Stereotypes. Assumptions.We all make them, and I am wary of their
past weekend, about twenty people who have known each other almost
50 years were gathered for fun and reconnection. Ironically, we were
talking about free speech and the necessity for us to learn even
from those with whom we disagree, and to do so civilly and
respectfully. Yet, since most of us were of a progressive, Democrat
affiliation, yes, the conversation became more strident about how we
fear for our country: the potential loss of health care, weakening
of environmental laws, under-staffed State Department, rise of the
alt-right, lack of support for public education, plight of the
refugees and DACA youth, fear of inadvertent war with North Korea,
etc., etc. So very much to worry about, from our point of view. But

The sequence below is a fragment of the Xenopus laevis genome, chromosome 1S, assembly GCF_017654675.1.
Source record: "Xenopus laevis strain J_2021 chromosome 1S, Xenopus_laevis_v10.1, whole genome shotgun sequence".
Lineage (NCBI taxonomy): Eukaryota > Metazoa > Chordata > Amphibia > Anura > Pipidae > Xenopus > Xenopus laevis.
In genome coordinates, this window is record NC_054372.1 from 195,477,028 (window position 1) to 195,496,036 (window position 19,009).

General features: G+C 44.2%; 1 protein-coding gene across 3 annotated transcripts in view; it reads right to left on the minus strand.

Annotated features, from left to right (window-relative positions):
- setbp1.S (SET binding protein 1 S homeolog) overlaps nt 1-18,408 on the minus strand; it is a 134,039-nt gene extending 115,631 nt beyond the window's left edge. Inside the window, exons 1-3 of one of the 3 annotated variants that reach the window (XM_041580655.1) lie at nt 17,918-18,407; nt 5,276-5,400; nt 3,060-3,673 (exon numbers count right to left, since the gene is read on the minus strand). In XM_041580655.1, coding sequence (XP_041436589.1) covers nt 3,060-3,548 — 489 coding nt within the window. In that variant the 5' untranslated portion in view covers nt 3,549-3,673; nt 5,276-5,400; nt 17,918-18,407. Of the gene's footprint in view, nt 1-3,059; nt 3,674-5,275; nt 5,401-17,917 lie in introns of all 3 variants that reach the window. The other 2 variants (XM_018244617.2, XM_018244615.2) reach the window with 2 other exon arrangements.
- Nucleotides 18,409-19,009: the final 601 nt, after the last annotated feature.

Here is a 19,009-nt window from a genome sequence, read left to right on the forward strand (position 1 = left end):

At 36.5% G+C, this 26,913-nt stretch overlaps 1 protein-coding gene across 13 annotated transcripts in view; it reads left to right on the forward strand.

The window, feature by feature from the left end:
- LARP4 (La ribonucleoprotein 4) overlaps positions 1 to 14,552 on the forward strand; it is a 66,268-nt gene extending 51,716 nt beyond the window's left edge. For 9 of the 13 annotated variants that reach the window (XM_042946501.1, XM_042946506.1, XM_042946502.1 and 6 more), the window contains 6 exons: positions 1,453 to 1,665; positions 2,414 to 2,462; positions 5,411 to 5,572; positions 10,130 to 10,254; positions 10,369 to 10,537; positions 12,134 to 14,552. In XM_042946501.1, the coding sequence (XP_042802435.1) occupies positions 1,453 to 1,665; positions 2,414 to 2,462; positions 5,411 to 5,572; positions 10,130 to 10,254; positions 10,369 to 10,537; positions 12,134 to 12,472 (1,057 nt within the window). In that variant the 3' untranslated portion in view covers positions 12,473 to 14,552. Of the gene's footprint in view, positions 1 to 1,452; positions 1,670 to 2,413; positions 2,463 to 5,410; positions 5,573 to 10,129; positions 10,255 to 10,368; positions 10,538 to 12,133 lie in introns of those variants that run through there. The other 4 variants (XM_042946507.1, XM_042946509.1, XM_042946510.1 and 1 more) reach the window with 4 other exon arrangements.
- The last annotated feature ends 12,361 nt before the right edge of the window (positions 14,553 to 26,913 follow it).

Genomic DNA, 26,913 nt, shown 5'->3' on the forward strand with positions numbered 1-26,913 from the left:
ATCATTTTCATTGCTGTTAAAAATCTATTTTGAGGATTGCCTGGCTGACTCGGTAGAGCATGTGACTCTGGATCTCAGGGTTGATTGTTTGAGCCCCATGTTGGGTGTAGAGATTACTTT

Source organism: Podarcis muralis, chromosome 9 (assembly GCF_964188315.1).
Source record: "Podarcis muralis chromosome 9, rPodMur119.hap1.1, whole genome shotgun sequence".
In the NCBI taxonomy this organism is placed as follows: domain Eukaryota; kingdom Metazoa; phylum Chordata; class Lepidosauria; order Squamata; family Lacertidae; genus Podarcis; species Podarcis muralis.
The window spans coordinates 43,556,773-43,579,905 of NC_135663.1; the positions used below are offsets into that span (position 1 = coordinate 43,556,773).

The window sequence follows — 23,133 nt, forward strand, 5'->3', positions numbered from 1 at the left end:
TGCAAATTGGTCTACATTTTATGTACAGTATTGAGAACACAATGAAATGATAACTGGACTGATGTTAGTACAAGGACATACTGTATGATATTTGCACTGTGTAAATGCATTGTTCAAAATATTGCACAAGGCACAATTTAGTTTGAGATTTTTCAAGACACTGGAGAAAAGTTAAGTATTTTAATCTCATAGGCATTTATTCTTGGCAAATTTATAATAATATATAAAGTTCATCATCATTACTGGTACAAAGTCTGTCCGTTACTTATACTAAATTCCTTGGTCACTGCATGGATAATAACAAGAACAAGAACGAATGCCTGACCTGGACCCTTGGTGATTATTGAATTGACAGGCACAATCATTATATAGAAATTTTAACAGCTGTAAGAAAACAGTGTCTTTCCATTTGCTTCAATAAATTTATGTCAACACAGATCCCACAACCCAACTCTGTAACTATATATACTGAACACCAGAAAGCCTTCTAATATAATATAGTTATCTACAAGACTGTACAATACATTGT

throughout this, we ourselves grew less civil about the President,
and voiced some very negative assumptions about what might have
motivated any who voted for him.
one brave soul had the courage to admit she had voted for Trump- a
woman who has a heart of gold, has worked with immigrants, has lived
this gave us all pause: who else in our very own families and
communities are we writing off because of what we assume?? And who
is writing me off because Iíve had signs in my yard supporting
Obama, Hassan, or the local library?
years I worked in a high school whose staff had very differing
political views, yet those did not keep us from collaborating to
create the best for our students. Iíve now lived for 42 years in
small town Gilmanton: yes, weíve had some notable controversies, but
for the most part people serving on the School Board, Planning
Board, or Board of Selectmen are not identified by party and truly
try to solve problems for the good of our town.
try to step back from our assumptions, listen, and find out what
connects us in our aspirations and concerns, and work together for
the good of our towns, our state and our country.